The right-most column in the above table shows how often an investor should expect to make money on selling the OTM call. It's clear that the vast majority of the time the writing of any of the above calls will in fact generate excess return as opposed to just holding the stock. As discussed above, this frequency of positive returns is what helps fool investors into thinking this is a good long term strategy.
The 2nd and 3rd columns from the right illustrate what the expected return on the sold call portion of the covered call position would be. It is the average of returns across all 5708 investment periods. To clarify, this doesn't mean that the covered call position in its entirety is expected to lose money. The stock appreciation will offset the loss on the covered call in the "losing" periods but the overall effect on the return (the additional benefit) from writing the call is expected to be negative. You would be better of just holding on to the stock and doing nothing else.
The underlying reason for this underperformance has to do with the 10-25% of investment periods when the stock price appreciates more than the strike price. When you write a covered call, you are in fact choosing a relatively low 0.32-2% yield 90-75% of the time for large underperformance versus buy-and-hold the other 10-25% of the time. In the long term you'd be better off foregoing the extra yield and instead taking full advantage of the low probability but high return investing periods.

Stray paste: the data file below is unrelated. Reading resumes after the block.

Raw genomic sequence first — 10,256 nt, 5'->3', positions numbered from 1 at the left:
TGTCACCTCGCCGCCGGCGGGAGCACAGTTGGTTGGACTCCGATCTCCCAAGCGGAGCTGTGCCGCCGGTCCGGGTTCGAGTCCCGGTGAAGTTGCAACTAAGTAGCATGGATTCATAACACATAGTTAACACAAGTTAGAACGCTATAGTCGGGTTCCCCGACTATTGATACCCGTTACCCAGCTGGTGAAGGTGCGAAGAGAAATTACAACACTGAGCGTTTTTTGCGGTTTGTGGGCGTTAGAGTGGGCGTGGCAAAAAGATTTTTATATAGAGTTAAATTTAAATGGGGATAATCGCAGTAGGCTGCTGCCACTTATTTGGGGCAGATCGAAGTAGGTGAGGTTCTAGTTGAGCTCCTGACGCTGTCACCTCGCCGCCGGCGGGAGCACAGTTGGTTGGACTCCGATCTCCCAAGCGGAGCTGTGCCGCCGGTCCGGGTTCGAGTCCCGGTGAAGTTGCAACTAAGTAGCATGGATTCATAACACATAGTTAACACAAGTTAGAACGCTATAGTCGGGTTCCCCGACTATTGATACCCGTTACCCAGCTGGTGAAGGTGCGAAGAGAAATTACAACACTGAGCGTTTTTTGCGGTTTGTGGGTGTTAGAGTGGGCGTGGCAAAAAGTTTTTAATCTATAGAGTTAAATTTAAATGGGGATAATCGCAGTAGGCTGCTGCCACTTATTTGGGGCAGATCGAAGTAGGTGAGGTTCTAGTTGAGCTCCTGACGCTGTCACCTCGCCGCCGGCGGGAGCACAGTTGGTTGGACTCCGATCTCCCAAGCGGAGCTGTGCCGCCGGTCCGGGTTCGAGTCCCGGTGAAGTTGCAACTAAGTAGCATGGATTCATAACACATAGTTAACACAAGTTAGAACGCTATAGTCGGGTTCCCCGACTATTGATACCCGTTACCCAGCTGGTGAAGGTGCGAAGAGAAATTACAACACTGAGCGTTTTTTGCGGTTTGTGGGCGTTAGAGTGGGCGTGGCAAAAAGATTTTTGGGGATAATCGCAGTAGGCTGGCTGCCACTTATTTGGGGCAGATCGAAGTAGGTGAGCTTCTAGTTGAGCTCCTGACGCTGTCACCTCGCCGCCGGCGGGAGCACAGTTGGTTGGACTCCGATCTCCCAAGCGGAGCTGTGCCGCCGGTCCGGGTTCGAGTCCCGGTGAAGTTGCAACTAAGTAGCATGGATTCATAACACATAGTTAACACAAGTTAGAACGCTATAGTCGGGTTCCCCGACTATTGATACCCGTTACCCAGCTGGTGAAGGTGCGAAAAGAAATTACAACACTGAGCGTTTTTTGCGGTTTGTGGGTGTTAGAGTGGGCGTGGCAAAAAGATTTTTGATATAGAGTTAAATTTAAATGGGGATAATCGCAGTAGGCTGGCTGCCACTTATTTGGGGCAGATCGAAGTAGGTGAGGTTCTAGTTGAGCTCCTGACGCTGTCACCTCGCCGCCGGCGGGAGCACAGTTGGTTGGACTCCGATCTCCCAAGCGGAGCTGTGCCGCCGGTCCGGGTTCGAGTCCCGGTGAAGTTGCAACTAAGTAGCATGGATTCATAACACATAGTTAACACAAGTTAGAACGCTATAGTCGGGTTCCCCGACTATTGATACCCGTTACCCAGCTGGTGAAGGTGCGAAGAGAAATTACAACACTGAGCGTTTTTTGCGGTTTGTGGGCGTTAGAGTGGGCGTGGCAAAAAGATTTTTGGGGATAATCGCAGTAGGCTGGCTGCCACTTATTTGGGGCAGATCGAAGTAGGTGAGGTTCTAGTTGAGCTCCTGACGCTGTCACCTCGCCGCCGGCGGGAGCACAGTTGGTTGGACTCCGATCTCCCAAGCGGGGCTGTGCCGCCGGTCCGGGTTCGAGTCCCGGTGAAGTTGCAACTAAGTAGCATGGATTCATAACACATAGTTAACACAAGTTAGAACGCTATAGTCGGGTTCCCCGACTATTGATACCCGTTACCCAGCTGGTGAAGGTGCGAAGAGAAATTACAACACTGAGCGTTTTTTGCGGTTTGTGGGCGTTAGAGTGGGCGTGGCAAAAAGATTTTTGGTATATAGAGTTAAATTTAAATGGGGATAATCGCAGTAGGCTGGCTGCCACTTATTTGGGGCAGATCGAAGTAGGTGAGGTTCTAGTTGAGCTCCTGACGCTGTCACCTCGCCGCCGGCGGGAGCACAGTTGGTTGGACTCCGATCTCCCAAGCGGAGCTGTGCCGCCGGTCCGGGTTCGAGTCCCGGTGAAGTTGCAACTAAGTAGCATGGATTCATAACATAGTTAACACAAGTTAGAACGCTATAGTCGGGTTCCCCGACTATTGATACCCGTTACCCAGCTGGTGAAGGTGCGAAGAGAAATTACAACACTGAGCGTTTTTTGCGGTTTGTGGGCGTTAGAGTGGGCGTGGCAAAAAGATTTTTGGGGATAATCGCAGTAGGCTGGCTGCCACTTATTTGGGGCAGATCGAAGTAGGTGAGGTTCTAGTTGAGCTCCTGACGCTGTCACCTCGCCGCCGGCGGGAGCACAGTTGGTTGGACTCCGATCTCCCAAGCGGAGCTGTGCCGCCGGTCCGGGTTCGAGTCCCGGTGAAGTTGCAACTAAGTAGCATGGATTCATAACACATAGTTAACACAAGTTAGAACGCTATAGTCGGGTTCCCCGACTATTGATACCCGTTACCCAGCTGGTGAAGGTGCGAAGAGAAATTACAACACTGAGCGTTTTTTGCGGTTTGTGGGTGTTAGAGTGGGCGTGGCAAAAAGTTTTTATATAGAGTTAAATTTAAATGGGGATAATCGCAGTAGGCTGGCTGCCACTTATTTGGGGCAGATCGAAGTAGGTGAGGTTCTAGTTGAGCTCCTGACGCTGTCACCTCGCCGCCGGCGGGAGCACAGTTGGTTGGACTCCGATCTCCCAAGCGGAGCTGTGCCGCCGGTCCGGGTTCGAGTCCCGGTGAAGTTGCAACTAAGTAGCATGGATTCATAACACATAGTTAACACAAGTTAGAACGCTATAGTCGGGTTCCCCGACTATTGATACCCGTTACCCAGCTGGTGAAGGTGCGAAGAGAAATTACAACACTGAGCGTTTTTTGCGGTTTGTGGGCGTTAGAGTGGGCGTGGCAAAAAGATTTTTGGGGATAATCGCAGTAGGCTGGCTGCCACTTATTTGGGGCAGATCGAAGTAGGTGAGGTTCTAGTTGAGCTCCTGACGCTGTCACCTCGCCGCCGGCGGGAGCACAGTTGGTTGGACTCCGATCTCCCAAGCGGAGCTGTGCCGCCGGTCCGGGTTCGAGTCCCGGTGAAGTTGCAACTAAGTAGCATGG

Some of the readers may have noticed that as the strike price gets higher the negative expected return gets smaller. This may lead them to think that there is a point where the return does in fact turn positive. Unfortunately this is only the case in theory. There is a point at about 15% OTM where, in theory, you are virtually guaranteed to make money because the likelihood of hitting the strike price before March is close to 0%. The problem is that unless you are a market maker, the bid of $0.01 is not nearly enough to cover transaction costs.
There may be some readers who will say today may not be the best day to judge the effectiveness of this strategy because of low volatility or low option premiums. This is a valid argument but the point of this article is not to say that it's impossible to make money writing calls. In fact, as the stats above prove, you will make money the vast majority of the time. However, unless you have tested rules to determine when to write calls and when not to, you are going to lose money (in comparison with buy and hold) mechanically writing calls over the long run.
While the article and especially the example above focuses on the SPY ETF, the results are much the same across most broad market ETFs. This seems to imply that call options are actually systematically under-priced in the market, if not by much. In turn, what this may mean is that volatility is often underestimated when calculating call option premiums. There are some very good theoretical reasons for why this might be the case, but that's a topic for another article.